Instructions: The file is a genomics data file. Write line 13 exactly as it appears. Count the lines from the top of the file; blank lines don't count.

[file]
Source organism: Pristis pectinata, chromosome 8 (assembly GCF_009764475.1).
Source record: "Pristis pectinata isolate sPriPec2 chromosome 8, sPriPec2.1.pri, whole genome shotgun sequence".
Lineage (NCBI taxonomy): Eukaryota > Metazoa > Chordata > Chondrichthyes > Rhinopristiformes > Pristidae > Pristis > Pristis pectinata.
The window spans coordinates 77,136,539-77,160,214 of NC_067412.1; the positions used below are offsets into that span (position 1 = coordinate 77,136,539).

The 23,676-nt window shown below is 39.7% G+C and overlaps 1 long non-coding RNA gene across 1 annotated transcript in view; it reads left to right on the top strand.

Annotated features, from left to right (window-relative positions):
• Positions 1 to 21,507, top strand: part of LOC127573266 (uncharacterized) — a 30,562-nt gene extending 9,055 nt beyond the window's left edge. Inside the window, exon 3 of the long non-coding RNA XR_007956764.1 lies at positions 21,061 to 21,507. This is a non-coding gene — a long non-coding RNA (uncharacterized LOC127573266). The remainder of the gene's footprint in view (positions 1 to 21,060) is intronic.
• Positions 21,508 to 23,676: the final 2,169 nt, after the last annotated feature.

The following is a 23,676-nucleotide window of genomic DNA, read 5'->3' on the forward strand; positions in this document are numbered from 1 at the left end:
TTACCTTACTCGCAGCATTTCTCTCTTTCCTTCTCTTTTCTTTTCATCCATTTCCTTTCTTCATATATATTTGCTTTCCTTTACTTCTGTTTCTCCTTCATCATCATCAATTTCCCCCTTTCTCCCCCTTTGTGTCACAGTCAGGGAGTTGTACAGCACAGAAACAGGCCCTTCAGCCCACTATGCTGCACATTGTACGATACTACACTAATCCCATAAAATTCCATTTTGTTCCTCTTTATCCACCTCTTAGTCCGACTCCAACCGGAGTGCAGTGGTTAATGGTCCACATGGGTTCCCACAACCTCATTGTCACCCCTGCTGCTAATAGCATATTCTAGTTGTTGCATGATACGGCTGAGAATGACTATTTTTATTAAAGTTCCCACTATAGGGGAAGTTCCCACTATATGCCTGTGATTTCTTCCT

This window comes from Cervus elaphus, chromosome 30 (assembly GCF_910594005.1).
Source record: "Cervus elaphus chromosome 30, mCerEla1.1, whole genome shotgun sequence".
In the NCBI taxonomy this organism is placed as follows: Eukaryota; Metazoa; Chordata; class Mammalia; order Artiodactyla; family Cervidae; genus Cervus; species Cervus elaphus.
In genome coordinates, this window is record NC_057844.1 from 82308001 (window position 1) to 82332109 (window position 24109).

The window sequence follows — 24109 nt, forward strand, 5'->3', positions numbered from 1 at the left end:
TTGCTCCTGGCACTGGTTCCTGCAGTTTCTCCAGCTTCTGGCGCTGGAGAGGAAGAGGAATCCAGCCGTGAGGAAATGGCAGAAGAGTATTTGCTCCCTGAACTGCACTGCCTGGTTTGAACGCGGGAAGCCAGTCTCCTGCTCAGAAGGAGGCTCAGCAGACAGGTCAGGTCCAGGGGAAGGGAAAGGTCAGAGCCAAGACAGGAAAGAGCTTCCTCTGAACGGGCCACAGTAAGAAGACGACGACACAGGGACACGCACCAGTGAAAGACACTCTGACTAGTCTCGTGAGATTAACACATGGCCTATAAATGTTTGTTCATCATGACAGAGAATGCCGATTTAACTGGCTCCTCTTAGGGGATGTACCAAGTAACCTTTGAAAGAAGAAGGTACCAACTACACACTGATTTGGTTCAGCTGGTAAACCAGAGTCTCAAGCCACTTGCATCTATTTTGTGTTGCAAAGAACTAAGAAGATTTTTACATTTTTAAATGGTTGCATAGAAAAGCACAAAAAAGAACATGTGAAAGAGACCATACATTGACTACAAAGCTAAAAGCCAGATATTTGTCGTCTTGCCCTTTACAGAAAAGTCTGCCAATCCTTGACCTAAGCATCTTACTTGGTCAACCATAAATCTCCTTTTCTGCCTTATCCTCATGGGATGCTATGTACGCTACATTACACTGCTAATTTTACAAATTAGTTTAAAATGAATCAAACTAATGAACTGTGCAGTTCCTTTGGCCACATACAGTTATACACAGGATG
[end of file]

In the NCBI taxonomy this organism is placed as follows: Eukaryota; Metazoa; Chordata; class Mammalia; order Artiodactyla; family Cervidae; genus Cervus; species Cervus elaphus.